12 Nov Jon Cartu Reports: Lawyer Who Founded Veterans Charity Sentenced to Prison for
With angry victims demanding a stiff penalty for disgraced attorney Kevin Creed, a federal judge on Monday sentenced him to three and a half years in prison for swindling $1.4 million from a Connecticut veterans charity.
Creed, a former state trooper and decorated military veteran, showed no reaction when Judge Janet Hall announced what she said was the second-toughest term she had ever imposed in a fraud case.
“You stole from veterans and people who gave in memory of veterans. You stole from schoolchildren,” Hall told Creed at a hearing on Zoom. “You used your background to make people trust you; you did it over a period of years.”
Creed’s lawyer proposed a sentence of home release, but at least one victim told Hall that wouldn’t be nearly enough — especially since COVID-19 restrictions are keeping millions of Americans largely inside their homes.
“He has given all nonprofit organizations a bad rap. Why should he deserve to live in a home he loves and is accustomed to? He belongs in jail,” said Lucille Rouse, one of hundreds of people whose donations to Fisher House of Connecticut were embezzled by Creed. “He’s a scammer.”
Creed pleaded guilty last year to wire fraud for diverting money when he ran statewide fundraising to construct a Fisher House near the Veterans Affairs Medical Center in West Haven.
The West Haven facility was ultimately built when the national Fisher House organization put up funding, and it now provides free temporary housing for up to 16 veterans and their families while undergoing hospital treatment.
Creed, 69, who reached the rank of major in the Army and served for more than 20 years, set up the charity in 2010 and initially turned over about $1 million from a series of small fundraisers, donations and appeals to VFW and American Legion posts across the state.
But after a few years, he began pocketing money to cover mortgages on his Litchfield Home, loans and his law firm’s expenses, prosecutors said.
Assistant U.S. Attorney Michael McGarry wanted a sentence between 51 and 63 months, stressing that Creed’s theft occurred over a period of several years.
Also, Creed was in a unique position to gain trust, McGarry said. He was welcomed by veterans and their relatives after talking about his military service and his time as a Shelton police officer, Connecticut state trooper and lawyer.
“He used his status as a veteran and as a police officer. People are on guard when a stranger comes to the door asking for money,” McGarry said. “He was named Man of the Year by the Hartford Yard Goats. He posed for photos with congressmen and senators.”
McGarry presented letters from veterans, families and civic groups that complained of being betrayed.
“They were trying to do something to make the world a little better, and Kevin Creed was manipulating that,” McGarry said. “He took that money and put it in his pocket. He cashed in on his honor.”
Creed’s adult son, Blair, appeared with him at the virtual hearing; their camera was positioned to show an American flag behind them.
“I struggle to reconcile his wrongful conduct with the man I know. He has lived his entire life in service of others,” Blair Creed said, adding that his father’s mental health suffered while trying to help a suicidal daughter and a wife with serious medical difficulties.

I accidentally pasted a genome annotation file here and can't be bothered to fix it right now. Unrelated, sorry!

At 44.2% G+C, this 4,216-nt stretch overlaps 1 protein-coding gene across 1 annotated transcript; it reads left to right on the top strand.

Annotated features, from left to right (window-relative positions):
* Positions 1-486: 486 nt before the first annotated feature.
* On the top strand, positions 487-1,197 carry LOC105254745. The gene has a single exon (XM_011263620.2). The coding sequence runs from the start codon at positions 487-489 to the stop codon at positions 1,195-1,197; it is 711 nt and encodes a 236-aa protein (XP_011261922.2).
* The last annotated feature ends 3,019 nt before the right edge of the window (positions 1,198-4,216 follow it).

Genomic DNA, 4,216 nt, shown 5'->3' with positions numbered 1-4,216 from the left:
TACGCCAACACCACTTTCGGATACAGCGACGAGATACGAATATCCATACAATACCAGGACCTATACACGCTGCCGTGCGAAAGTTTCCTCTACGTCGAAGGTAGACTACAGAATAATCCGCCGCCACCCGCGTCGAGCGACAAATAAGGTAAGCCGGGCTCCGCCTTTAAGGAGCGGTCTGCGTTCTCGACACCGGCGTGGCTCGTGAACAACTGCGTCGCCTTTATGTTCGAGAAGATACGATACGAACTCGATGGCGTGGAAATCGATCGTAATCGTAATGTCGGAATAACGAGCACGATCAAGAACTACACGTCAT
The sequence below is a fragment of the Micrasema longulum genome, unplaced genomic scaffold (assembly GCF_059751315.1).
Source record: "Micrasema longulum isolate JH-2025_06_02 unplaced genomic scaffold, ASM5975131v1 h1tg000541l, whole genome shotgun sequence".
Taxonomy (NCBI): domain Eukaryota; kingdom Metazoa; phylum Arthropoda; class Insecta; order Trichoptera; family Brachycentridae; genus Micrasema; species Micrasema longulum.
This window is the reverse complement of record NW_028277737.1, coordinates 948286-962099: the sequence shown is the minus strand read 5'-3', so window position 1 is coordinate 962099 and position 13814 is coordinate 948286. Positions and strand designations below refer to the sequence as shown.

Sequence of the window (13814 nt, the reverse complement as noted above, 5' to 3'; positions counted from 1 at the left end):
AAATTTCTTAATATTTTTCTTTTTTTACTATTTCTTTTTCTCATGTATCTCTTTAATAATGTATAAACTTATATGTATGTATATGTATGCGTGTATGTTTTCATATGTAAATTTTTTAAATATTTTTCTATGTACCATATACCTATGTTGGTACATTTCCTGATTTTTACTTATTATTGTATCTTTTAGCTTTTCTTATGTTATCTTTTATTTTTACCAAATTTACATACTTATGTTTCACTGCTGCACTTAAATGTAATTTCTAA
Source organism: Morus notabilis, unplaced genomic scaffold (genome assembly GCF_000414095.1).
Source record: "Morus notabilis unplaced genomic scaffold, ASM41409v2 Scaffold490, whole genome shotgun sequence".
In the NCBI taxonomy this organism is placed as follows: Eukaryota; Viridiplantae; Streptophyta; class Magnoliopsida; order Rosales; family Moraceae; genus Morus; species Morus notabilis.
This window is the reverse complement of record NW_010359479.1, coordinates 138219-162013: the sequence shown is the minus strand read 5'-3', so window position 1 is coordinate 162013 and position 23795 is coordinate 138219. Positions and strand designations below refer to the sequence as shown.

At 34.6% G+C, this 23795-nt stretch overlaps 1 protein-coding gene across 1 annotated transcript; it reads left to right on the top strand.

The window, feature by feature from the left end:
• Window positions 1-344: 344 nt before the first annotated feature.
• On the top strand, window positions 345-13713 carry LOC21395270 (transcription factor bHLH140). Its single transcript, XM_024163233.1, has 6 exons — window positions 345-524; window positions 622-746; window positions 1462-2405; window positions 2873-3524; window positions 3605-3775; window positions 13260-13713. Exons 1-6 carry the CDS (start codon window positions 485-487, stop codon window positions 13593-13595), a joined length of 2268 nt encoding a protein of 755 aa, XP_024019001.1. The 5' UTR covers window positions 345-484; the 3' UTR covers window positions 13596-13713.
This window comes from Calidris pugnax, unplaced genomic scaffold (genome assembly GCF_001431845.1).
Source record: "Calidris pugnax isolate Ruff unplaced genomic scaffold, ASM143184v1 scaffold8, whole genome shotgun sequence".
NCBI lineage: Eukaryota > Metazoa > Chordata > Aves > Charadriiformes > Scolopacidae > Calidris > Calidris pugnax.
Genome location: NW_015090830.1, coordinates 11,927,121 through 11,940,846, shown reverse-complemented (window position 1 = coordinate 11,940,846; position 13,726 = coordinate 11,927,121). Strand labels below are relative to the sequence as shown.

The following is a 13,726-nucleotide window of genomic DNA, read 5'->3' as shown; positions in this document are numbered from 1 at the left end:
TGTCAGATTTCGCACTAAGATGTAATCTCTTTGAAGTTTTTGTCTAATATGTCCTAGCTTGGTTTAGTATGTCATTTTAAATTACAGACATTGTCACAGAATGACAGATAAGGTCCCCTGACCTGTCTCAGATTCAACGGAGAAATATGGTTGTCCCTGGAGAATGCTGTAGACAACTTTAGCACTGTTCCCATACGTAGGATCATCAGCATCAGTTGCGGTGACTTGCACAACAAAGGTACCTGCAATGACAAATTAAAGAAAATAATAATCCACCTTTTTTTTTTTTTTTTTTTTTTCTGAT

Defense attorney Mike Moscowitz said Creed started out with good intentions of helping veterans and their families, and entirely lost his reputation.
“His poor judgment has broken him as a person. He will be defined as a convicted criminal. This is a disgrace my client has to live with. He understands the disgrace he has brought down on himself,” said Moscowitz. “He earned a Meritorious Service medal, a Bronze Star — all of his achievements are meaningless now.”
Moscowitz proposed 63 months of home confinement. Creed’s former paralegal, Kimberly Berry, told the judge that wouldn’t be sufficient punishment.
“If Kevin Creed is permitted home confinement, that would be like retirement,” Berry said.
“This is not a one-time event or a period where he was going through a rough patch,” added Berry, who helped organize dozens of fundraising events before learning of the scam. “He repeatedly, intentionally, knowingly and willfully betrayed thousands and thousands of people over several years.”
Creed briefly addressed Hall, saying he’d overestimated his ability to simultaneously run a law firm, direct the Fisher House project and help with his family’s troubles.
“I’m greatly embarrassed and ashamed about how all this transpired,” he said. “Between now and whatever God gives me on Earth, I’m going to devote myself to fixing this.”
But Hall and prosecutors noted he hadn’t repaid Fisher House anything during the year and three months since his guilty plea. Fisher House is suing Creed in civil court, and Hall on Monday ordered $1.4 million in restitution.
Hall directed Creed to turn himself in Feb. 10, and said she will recommend he serve his sentence at the federal prison in Danbury. He will undergo three years of supervised release afterward.
“This was egregious — a fraud at a level I haven’t seen often in my 23 years,” Hall said, and emphasized that she was especially troubled that his crime went on for years.
“I can’t excuse but I can understand a person under stress who sees money on the table in front of them [and takes it[ — that’s called aberrant behavior,” Hall told Creed. “A person who does that over and over and over again, that’s not aberrant. It’s very serious. What got lost here is trust.”
This article was written by Don Stacom from The Hartford Courant and was legally licensed via the Tribune Content Agency through the Industry Dive publisher network. Please direct all licensing questions to leg[email protected]
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